Did Thatcher change the face of conveyancing?

Recently uncovered documentation dated from the 1980s released by the National Archives, has revealed former Prime Minister Margaret Thatcher fought against the government at the time, to allow solicitors working within banks, building societies and similar institutions, to carry out conveyancing services.

The Cabinet minutes which were dated from March 1985, document a discussion regarding a number of issues within the legal profession, with particular mention of this new policy which had previously been raised within the House of Commons.

A proposal had been formulated by the government which would allow employed solicitors to perform conveyancing services, without being in breach of compliance regulations. This was delivered in conjunction with the introduction of licenced conveyancers under the Administration of Justice Act 1985 legislation.

The government was said to have found it difficult to reach a decision on this policy, as it was deemed the change would cause a conflict of interest for employed solicitors. The solicitor general advised the Cabinet that the government couldn’t be accused of dishonourable conduct in this instance, as they were said to feel obliged to share the difficulties they faced. Thatcher later urged the Lord Chancellor to push for the rule to be formulated in a way that would counteract the apparent conflict.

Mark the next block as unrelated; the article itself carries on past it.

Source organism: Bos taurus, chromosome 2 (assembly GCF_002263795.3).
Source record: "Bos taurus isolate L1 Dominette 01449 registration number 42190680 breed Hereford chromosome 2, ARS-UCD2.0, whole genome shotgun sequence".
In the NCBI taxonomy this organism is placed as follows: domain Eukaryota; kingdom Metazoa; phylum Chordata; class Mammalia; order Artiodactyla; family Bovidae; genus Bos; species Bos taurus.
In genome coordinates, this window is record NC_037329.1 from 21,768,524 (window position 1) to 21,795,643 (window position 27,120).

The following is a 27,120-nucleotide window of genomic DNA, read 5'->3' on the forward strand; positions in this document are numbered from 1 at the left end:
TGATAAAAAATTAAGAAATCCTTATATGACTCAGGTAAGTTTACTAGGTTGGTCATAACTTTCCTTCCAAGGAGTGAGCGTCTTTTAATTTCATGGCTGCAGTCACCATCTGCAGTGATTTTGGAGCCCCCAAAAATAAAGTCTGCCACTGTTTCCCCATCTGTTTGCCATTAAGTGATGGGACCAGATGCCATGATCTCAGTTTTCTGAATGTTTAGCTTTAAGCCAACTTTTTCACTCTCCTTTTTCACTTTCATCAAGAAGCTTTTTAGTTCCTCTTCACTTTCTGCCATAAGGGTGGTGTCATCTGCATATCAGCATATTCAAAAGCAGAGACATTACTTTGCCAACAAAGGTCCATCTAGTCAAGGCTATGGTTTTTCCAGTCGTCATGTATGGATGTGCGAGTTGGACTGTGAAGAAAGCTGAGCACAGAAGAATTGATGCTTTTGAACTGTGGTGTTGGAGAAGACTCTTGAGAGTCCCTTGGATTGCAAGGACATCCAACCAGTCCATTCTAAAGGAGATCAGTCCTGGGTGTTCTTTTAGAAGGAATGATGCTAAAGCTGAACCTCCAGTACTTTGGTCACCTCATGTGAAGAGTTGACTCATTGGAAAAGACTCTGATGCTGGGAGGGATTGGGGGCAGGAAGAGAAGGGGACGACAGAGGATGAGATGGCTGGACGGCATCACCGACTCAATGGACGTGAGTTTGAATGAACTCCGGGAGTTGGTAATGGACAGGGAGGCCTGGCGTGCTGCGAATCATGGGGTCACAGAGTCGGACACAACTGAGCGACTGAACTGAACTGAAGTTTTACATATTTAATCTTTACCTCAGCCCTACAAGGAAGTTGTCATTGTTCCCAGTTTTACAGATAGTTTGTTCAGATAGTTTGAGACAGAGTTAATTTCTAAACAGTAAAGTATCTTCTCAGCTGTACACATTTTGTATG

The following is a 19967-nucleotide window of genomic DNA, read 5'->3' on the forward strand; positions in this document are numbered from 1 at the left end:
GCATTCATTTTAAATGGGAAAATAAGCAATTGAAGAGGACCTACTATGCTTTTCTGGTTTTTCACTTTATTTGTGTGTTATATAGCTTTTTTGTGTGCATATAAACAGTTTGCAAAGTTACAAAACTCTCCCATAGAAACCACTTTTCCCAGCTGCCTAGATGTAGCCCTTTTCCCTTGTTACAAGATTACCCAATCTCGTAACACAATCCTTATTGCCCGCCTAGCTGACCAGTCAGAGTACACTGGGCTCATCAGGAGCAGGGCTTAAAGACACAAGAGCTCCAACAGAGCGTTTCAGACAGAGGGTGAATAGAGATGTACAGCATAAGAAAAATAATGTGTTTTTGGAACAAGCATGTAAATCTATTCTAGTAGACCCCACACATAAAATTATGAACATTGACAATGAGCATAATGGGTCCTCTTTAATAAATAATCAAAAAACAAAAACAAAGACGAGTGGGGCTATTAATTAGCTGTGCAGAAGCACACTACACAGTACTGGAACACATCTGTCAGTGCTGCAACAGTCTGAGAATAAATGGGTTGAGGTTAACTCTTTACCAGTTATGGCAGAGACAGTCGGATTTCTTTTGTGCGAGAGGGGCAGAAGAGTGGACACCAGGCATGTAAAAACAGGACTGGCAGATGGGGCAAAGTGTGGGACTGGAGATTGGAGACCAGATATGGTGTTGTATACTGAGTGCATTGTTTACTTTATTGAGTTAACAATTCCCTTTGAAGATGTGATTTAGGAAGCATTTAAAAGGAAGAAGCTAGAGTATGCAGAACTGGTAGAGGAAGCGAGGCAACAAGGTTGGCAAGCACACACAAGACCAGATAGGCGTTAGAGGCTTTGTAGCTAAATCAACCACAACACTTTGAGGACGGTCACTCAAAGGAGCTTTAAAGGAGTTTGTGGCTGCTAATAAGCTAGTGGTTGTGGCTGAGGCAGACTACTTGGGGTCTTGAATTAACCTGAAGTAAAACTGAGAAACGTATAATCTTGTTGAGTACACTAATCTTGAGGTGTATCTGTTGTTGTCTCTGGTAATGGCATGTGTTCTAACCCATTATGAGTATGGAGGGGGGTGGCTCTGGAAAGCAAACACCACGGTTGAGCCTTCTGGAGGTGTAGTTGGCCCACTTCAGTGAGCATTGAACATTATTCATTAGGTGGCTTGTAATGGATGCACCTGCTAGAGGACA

Within the minutes of this particular discussion, it was also documented that the Prime Minister raised concerns over the ability of The Law Society to regulate the legal profession. The Cabinet called for the Lord Chancellor to address actions that could be taken in order to improve the efficiency and compliancy of solicitors, as well as complaints procedures against the profession. This was later to be reported to the Home and Social Affairs Committee for consideration.

To view the Cabinet minutes, please visit the National Archives website.

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